Ryan Braun‘s performance-enhancing drug saga is ongoing, and nobody seems to know with any certainty how it will end. Unfortunately, the Milwaukee Brewers are part of that large group eagerly awaiting the outcome. The Brewers aren’t going to re-sign Prince Fielder and now stand to potentially lose their best player for almost a third of the season.
But what do they do?
The team is mired in a strange situation. Do they replace him? Can they replace him? What happens if they spend money to replace him and he doesn’t end up getting suspended? Can they spend money? Realistically, payroll is probably close to its limit right now. Even if Mark Attanasio decides to increase spending, the best way to use those funds remains unclear.
On one hand, idly standing by in the face of his suspension could create an ugly situation: the team might be far from contention by the time he returns, and there is no guarantee that either Zack Greinke or Shaun Marcum will sign extensions. On the other hand, signing a talented player — perceived as a starter around the league — could create a logjam when Braun returns, or if he never leaves to begin with. While this isn’t ideal for the Brewers themselves, it opens up an important strategic dialogue.
Say the Brewers were afraid Braun will miss 50 games, and then need another 10-14 to get back into ‘beast mode’. Hypothetically, they could express interest in free agent Carlos Beltran, who provides the best offense at the position of anyone available. He would roam left field while Braun served his suspension and spend the remainder of the season as an all-purpose outfielder. If Braun is never suspended, then the team has five starting outfielders for three spots, and the best offensive alignment would dictate either Beltran or Corey Hart playing center field, which is far from optimal defensively. The team would also end up committing multiple years to Beltran when 2012 is the only year up in the air.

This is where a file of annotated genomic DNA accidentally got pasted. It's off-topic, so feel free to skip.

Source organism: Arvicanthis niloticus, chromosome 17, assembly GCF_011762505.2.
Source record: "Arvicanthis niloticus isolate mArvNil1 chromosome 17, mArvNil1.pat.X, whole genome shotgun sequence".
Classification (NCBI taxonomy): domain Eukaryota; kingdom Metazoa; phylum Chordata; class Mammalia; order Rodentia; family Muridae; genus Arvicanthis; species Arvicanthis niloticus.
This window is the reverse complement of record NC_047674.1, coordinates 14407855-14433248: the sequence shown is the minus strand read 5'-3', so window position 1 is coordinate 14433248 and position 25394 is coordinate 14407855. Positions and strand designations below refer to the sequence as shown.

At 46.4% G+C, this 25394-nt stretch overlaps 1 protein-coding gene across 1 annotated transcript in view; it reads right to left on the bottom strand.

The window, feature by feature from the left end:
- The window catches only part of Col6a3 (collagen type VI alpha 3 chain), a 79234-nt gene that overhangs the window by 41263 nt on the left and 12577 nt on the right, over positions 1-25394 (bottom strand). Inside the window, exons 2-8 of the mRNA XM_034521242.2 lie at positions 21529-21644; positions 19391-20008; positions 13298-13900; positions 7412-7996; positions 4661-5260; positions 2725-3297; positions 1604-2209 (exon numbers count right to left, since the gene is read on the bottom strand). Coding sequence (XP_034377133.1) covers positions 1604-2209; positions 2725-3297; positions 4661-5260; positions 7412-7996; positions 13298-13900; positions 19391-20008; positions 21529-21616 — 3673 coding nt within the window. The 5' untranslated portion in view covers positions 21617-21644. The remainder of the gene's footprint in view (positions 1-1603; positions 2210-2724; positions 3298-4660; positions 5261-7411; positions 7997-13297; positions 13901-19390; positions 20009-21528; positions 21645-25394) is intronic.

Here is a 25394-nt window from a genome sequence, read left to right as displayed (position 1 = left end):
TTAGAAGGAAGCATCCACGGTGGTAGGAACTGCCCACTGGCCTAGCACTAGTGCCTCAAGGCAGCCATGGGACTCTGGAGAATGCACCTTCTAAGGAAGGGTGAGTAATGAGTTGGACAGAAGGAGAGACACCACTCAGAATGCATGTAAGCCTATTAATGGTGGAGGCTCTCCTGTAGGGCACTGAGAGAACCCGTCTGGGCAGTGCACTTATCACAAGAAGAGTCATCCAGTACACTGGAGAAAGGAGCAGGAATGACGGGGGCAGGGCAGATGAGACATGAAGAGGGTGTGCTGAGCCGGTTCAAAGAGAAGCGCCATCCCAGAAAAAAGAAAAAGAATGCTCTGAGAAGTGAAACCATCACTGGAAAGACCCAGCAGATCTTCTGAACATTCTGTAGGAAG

Sure, Beltran’s bat would cut into Bruan’s lost offense — relative to starting Nyjer Morgan and Carlos Gomez in the same outfield — but the Brewers would lose a great deal on defense. There is also the issue that a player in Beltran’s position wouldn’t find Milwaukee a desirable destination. The Brewers aren’t clear contenders this season, so it makes no sense for someone perceived as a valuable starter to enter a situation where he might not play everyday, or may play a different position daily. That, actually, is a major reason why attempting to replace Braun’s offense won’t work: the players capable of accomplishing that goal won’t want to sign with the Brewers and end up in a timeshare.
If they were convinced that cutting into his lost offense was the best route, then it might make more sense to talk to the Astros about Carlos Lee.
He isn’t a great hitter anymore and his defensive deficiencies in the outfield persist, regardless of his UZR last season, but he has one year remaining on his contract and the Astros will pick up most of the tab. Lee could start in left while Braun served his suspension, and probably shift to first base upon his return. Mat Gamel and Taylor Green are young prospects with very good minor league track records, but Lee could add some depth at the position should one or both struggle.
But offense might not be the best route for the Brewers. Braun’s offense cannot be replaced, so why not go the opposite route and try to throw out a top-notch defense in his absence? Start Nyjer in left, Gomez in center and Hart in right. When Gomez inevitably slumps, shift Nyjer to center and play Scott Hairston (they would have to sign him for this to make any sense) in left. Hairston can post a .335 wOBA with average-ish defense in left, or serve as a very useful fourth outfielder and pinch-hitter. Morgan-Gomez-Hart doesn’t look like much, but the former two rate very positively on defense, and Hart’s offense certainly makes up for a UZR in the -1 to -4 range.
Losing Braun for 50 games will clearly hamper the Brewers odds of repeating as division champs, but in his absence the offseason solution that makes the most sense is probably the defensive route. Attempting to replace his offense could create more problems while costing much more money. Replacing his defense is a strategy undertaken internally with perhaps just $2-$3 million more spent on a Hairston-esque fourth outfielder. It obviously isn’t the ideal, but this likely represents the best possible lemonade they can make from the lemons they have available.